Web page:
This fall, Brock University students will have the opportunity to explore how music shapes, and is shaped by, global cultures.
Music in Global Cultures (MUSI 1P50) will explore how music expresses and shapes identity around themes of race, gender, spirituality, disability and sexuality.
“Every unit will have case studies from all over the world,” says Nina Penner, Assistant Professor of Music. “We’ll be doing a lot of non-western music.”
For those who may associate music appreciation classes with symphonies and string quartets by predominantly white men from previous centuries, this course will offer a fresh angle with a diverse repertoire.
“We’ll be talking about music and its relation to the society and culture in which it is a part,” says Penner.
Students will be exploring music from countries such as Gambia, India, Nepal, Japan and Cuba in genres including hip hop, jazz, sufi, disco and blues.
Students will explore issues of race through the music of the Black Lives Matter movement and American blues and examine disability through the music of the Goze, a group of female Japanese musicians with visual disabilities, and the Deaf West Theatre in Los Angeles. They will investigate how Buddhist chant, the Whirling Dervishes of the Mevlevi Sufi order and traditional Jewish music express spirituality, and explore gender expression in opera and Balinese gamelan music.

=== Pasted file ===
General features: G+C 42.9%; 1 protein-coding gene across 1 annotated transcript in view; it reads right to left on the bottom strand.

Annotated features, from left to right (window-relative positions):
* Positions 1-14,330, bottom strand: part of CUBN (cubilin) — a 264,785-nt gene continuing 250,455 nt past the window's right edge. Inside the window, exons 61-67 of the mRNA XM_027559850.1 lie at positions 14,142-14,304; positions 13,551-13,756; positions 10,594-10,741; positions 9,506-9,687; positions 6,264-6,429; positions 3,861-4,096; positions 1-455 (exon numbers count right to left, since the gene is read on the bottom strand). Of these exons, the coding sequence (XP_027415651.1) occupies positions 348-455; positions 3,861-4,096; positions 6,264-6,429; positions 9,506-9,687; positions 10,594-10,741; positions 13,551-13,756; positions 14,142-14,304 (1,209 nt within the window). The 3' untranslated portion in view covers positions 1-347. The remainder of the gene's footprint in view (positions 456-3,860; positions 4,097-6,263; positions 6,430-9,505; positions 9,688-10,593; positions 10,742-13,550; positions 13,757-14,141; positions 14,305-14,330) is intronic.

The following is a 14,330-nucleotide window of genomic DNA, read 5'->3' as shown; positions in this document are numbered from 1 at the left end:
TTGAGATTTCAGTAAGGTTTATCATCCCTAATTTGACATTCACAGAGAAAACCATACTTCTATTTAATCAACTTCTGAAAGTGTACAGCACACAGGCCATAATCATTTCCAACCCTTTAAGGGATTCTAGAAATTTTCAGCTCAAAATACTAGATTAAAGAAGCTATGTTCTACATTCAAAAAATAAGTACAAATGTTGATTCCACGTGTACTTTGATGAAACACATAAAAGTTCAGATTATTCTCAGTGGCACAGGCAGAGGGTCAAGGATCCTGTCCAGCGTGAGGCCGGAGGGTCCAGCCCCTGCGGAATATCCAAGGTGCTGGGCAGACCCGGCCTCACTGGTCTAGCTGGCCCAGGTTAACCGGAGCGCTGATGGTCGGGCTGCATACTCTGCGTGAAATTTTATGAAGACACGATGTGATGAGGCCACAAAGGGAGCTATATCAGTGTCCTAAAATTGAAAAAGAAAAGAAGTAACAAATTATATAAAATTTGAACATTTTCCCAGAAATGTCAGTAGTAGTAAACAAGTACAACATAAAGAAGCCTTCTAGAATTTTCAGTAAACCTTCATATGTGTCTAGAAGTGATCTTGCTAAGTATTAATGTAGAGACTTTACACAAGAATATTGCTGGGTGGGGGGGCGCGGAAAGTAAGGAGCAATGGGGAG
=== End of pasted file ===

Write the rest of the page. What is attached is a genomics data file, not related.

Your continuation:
Penner hopes students from all disciplines across Brock will consider taking the course.
“I really enjoy teaching music for non-majors,” she says. “I find it really exciting to take people who like music but think they aren’t skilled in music and show them how much they can learn and develop skills to listen to and describe things about music.”
In North America, Penner says, students traditionally don’t get a lot of instruction in thinking about and discussing music critically.
“It’s exciting to see students develop this vocabulary and to talk about music in a precise and informed way.”
Course enrollment is open to any students who are interested. There are no theory requirements or prerequisites. The course is offered entirely online and the enrolment cap has been lifted to reflect the online learning environment.